For those who don’t know – Hapkido is a Korean martial art that makes use of joint locks, strikes and many different aspects of fighting in a quite well rounded approach to combat. The movie Hapkido is something of a tribute to the art!
This film takes place in 1934 when Korea is occupied by the Japanese. Living in Korea, and studying the art of Hapkido are 3 students – Yu Ying (Angela Mao), Kao Chang (Carter Wong) and Fan Wei (Sammo Hung) – all 3 of the Chinese. After being awarded a seventh degree by their instructor (after 5 years, WTF to that!), the 3 return back to China to start a school, with the advice of their master. The advice is – learn forbearance.
He gives them an envelope to open when times get tough and tells Yu Ying to watch over her brothers saying that Fan Wei is brash and will rush into any conflict, whilst Kao Change is a softy and needs to learn to be more aggressive when the time is needed. Of course, Yu Ying is the balance between the two.
When they arrive back in China, they get caught up in some trouble thanks to Fan Wei’s ‘brashness’ and before long the Japanese men occupying their land start to provoke them. Before long Fan Wei is in trouble and eventually killed while Kao Chang, in the pricess of apologising, is almost killed and loses the use of his right arm.
Yu Ying then asks for the help of her elder brother (played by Hwang In-Shik) and decides to face the Japanese school and fight for the right to teach and relieve the people around her from the oppression they are suffering.
This is something you don’t see a lot of in old Kung Fu films. Usually the bad guy pushes someone around and “that’s it!!” the hero steps in and get mighty violent very quickly. I love these movies. But in this film something that is an important aspect of martial arts, patience and control in the face of provokation, is an ideal the three main characters must apply in order to get ahead.
Naturally the brash Fan Wei gets killed for his lack of forbearance, and the soft Kao Chang is disabled for not being stepping forward early enough. The message is reasonably clear, even with (spoiler alert!) the envelope they open, given to them by their master, simply having the world ‘forbearance’ written on it.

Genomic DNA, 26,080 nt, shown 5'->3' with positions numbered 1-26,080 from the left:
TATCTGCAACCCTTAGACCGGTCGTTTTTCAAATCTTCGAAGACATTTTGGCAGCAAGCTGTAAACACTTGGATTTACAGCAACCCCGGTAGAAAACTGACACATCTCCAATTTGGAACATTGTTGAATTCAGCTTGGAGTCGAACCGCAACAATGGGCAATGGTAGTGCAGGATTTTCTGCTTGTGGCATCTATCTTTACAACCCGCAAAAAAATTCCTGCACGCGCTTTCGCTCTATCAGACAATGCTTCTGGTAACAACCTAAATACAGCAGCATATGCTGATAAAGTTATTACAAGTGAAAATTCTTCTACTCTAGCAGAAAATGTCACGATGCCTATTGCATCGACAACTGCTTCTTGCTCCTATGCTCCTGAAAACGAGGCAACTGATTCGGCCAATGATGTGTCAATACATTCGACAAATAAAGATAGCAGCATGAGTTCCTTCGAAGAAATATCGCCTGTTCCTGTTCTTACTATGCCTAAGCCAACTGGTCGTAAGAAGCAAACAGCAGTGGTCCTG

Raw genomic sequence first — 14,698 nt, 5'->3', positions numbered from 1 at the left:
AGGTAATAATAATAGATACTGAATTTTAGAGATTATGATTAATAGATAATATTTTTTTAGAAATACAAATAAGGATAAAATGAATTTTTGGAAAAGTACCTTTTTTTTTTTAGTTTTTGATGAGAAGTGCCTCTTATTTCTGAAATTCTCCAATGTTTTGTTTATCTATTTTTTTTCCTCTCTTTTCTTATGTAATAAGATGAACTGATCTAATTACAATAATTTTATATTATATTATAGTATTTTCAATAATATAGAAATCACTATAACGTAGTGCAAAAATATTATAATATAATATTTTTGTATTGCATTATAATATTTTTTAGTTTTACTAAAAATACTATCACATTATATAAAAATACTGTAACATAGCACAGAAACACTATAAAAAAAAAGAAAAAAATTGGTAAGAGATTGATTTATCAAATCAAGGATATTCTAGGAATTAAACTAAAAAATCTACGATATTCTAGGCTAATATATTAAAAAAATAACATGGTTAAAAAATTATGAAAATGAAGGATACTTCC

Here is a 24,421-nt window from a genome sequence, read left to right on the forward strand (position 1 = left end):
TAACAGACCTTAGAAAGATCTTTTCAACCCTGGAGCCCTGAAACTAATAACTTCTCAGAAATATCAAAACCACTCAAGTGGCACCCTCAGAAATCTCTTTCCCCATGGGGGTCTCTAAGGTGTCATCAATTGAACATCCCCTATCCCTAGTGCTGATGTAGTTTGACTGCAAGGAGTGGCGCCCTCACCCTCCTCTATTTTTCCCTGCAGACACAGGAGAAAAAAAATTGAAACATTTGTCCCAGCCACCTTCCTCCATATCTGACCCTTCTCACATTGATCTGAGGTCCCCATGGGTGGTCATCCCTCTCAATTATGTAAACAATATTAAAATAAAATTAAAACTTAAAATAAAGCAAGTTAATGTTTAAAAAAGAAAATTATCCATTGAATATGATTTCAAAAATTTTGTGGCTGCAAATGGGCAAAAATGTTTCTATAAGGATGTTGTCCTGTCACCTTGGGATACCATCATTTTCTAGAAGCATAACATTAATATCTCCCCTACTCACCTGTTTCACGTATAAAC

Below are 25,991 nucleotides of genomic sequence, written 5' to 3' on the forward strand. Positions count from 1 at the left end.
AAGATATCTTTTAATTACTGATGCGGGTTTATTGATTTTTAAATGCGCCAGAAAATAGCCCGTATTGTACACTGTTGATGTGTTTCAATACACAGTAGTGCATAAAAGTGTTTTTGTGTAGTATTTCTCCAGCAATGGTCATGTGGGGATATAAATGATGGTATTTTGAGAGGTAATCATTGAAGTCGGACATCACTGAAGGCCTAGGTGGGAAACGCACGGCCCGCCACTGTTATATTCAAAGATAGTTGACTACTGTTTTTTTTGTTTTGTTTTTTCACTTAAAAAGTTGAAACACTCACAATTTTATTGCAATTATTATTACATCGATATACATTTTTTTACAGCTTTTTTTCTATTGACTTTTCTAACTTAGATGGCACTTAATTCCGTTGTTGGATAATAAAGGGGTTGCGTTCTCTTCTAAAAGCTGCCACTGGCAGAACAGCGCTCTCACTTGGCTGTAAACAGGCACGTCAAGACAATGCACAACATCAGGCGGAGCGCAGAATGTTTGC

The difficulty and strain felt by the characters in being as patient as possible in the face of their more powerful enemy is expressed very well in this film, and is placed against a racial oppression similar to that of Bruce Lee’s Fist of Fury – except with forbearance as opposed to Chen Zhen’s vengeance and fury. You’ll even notcie a lot of familiar faces in this film from Bruce’s films (being made by Golden Harvest).
The story flows well and is easy to follow, all while presenting a certain degree of character development as they all try to better themselves, before inevitably getting into a crazy battle finale.
The Action and Martial Arts
The Fight Choreography and Performance? Fantastic and ahead of it’s time!
You’ve got a solid line up with Angela Mao, Carter Wong and Sammo Hung – being one of Sammo’s earlier perfomances as a main character. But also the Hapkido legends themselves – Ji Han Jae (who appeared in the lost Game of Death footage) and is credited as being one of Hapkido’s earliest exponents, and Hwang In-Shik, who was also an accomplished Hapkido practitioner and is now a 10th degree in the art.
Seeing both Hwang In-Shik and Ji Han Jae perform was fantastic. The movements are as authentic martial arts as you can get and they blend well with the action of the film. I was most impressed though with Hwang In-Shik’s performance at the end of the film. His movements were crisp, well balanced and above all – authentic. The movements he offered looked far more impressive than most offered by martial arts movies made at the time, with his kicks and punches being delivered directly with focus, as opposed to the trend of being waved around somewhat loosely.
But Angela Mao, Sammo Hung and Carter Wong also offered good performances. The fighting style was different with the elements of Hapkido mixed into it. The joint lock throws combined with the strikes made it an excellent movie to watch for me personally – having studied Aikido for a handful of years, which utilizes similar throws.
Overall a great movie for real martial arts action, and not loosely performed movments. The pace is fast and well motivated by the built up anger of the main characters. An absolute classic.
On DVD –
Region 1 (US & Canada)
Region 2 (UK, Europe, etc)
Region 4 (Australia, New Zealand, etc)